Frailty

Frailty in Old Age Is Not Inevitable If You Do 2 Things

In All Health Watch, Anti-Aging, Diet and Nutrition, Featured Article, Fitness and Exercise by Garry Messick0 Comments

We’ve all seen it happen to a parent, grandparent, and other loved ones… 

When they were young, they were energetic and full of life.

As they got older, they slowed down. They grew weak.

They started walking with a slow shuffle. Simple tasks like opening a jar or walking up stairs became impossible. They became painfully thin. The energy was gone.

Doctors have a name for this condition: Frailty. 

You may believe that it’s an inevitable part of old age…that there’s nothing you can do to stop it. But a new study shows that’s not true.

The research was published in the Journal of the Medical Association (JAMA).[1]

Scientists analyzed 46 studies involving 120,000 people in 28 countries. They found that 4.3% of people over age 60 become frail each year.

Frailty does not just mean losing your quality of life.  It raises your risk of injury due to falling, hospitalization and death.

The medical definition of frailty is having at least three of these symptoms:

  • Unintended weight loss
  • Low physical activity
  • Low energy
  • Weak grip strength
  • Slow walking speed

2 Secrets to Stopping Frailty

The study authors point to two things that can slow or even reverse frailty… protein supplementation and strength training. [2]

Research recently published in the European Journal of Nutrition looked at 440 elderly subjects. Investigators measured the subject’s protein intake against their level of frailty after three years. Getting adequate protein was linked with a lower risk of frailty.[3]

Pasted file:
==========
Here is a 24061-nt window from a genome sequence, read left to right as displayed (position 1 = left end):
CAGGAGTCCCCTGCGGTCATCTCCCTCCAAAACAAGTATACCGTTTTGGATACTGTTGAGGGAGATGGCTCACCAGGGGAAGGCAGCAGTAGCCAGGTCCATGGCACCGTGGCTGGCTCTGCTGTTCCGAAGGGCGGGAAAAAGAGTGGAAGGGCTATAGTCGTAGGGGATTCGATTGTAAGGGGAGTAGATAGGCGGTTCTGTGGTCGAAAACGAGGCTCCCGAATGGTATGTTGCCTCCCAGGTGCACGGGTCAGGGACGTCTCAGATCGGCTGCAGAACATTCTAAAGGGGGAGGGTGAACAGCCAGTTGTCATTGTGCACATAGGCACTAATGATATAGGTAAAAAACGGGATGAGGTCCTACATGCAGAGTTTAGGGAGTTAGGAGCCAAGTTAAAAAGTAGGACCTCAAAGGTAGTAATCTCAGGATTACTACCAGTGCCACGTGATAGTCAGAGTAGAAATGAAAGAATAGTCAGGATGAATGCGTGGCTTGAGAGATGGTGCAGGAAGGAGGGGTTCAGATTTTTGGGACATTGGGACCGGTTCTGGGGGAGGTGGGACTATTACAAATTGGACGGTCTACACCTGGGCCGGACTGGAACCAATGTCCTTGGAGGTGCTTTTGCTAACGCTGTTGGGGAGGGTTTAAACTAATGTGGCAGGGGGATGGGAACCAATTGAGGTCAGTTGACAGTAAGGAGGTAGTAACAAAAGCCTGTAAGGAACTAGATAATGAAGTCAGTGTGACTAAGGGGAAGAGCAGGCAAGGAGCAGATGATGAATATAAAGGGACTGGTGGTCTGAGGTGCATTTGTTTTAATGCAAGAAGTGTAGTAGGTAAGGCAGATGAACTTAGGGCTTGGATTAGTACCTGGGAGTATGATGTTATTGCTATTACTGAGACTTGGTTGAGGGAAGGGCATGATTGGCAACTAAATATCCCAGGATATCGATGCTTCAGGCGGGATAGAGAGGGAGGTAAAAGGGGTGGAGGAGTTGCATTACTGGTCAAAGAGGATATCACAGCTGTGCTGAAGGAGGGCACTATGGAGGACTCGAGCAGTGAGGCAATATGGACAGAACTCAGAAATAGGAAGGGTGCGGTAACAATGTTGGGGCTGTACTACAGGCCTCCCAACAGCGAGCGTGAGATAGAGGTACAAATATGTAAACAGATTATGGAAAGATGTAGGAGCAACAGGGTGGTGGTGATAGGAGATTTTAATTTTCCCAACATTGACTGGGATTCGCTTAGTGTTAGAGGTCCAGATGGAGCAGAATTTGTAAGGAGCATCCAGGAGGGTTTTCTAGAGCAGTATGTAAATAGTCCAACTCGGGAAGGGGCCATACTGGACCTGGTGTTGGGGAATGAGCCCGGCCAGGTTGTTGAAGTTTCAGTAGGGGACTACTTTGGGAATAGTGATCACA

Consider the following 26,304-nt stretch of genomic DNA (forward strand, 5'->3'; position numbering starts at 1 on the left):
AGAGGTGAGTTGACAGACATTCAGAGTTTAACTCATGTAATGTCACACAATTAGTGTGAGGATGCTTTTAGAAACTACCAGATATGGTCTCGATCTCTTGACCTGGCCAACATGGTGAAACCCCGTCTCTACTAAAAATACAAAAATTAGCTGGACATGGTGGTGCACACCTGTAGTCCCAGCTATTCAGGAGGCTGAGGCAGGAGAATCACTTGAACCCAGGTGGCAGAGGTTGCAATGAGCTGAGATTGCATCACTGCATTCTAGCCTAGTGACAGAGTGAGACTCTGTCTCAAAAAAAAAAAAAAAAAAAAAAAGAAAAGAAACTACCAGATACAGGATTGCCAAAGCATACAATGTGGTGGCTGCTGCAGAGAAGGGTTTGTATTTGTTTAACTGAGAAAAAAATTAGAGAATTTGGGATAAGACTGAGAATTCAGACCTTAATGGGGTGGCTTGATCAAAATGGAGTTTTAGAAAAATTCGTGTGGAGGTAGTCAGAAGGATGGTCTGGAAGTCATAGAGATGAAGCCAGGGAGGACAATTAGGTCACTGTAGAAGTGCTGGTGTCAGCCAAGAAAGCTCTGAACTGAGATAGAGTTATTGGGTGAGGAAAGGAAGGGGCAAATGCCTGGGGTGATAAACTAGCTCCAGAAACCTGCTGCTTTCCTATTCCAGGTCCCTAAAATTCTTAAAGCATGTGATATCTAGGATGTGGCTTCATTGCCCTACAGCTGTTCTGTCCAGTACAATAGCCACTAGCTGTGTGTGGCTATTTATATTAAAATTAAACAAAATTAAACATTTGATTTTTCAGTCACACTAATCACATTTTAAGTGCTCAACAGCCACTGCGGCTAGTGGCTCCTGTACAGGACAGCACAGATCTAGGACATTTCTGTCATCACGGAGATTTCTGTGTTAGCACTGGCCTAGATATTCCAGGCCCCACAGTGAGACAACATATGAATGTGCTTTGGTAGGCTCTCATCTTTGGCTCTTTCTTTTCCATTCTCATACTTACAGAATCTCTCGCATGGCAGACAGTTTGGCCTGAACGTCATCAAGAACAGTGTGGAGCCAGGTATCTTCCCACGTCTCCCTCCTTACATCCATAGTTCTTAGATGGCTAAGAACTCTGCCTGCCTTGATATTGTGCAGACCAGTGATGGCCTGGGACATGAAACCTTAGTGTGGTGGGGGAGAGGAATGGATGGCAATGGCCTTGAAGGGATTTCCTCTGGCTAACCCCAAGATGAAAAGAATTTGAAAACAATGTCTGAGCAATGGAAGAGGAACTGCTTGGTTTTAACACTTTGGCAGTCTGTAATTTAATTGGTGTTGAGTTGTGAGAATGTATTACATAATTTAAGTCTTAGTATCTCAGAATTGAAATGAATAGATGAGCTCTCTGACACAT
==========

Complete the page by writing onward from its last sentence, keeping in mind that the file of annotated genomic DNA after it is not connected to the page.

Adults should get about a third of their calories from protein. If you typically eat 2,000 calories a day, for example, you should get about 150 grams of protein. In addition to making sure each meal has a substantial dose of protein, make sure your snacks are protein-heavy.

Excellent protein sources include:

  • Organic turkey and chicken
  • Grass-fed beef and pork
  • Wild-caught fish and shellfish
  • Raw nuts and seeds
  • Pastured eggs
  • Full-fat organic dairy
  • Whey protein drinks

For strength training, you can use weights or do body-weight exercises. Push-ups, pull-ups, abdominal crunches, lunges, and squats are excellent ways to build strength.[4]

Strength-training novices should follow this advice to avoid injury and maximize results:

  • Avoid locking your joints when using weights.
  • When using weights, take three seconds to lift or push it into place. Hold the position for one second. Take another three seconds to return to your starting position.
  • Breathe out as you lift or push. Breathe in as you relax.
  • Don’t hold your breath during strength exercises. This can raise your blood pressure, especially if you have heart disease.
  • Use smooth, steady movements. Avoid jerking or thrusting.

Getting old does not have to mean getting feeble. Getting protein and doing strength training can keep you strong and energetic into your 70s, 80s, and beyond.

Editor’s Note: Independent Healing readers recently discovered the best way to get fast results from resistance exercise. To find out more, go HERE.

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[1]https://jamanetwork.com/journals/jamanetworkopen/fullarticle/2740784

[2]https://medicalxpress.com/news/2019-08-frailty-medical-condition-inevitable-result.html

[3]https://medicalxpress.com/news/2019-06-adequate-protein-intake-associates-frailty.html

[4]http://nihseniorhealth.gov/exerciseandphysicalactivityexercisestotry/strengthexercises/01.html

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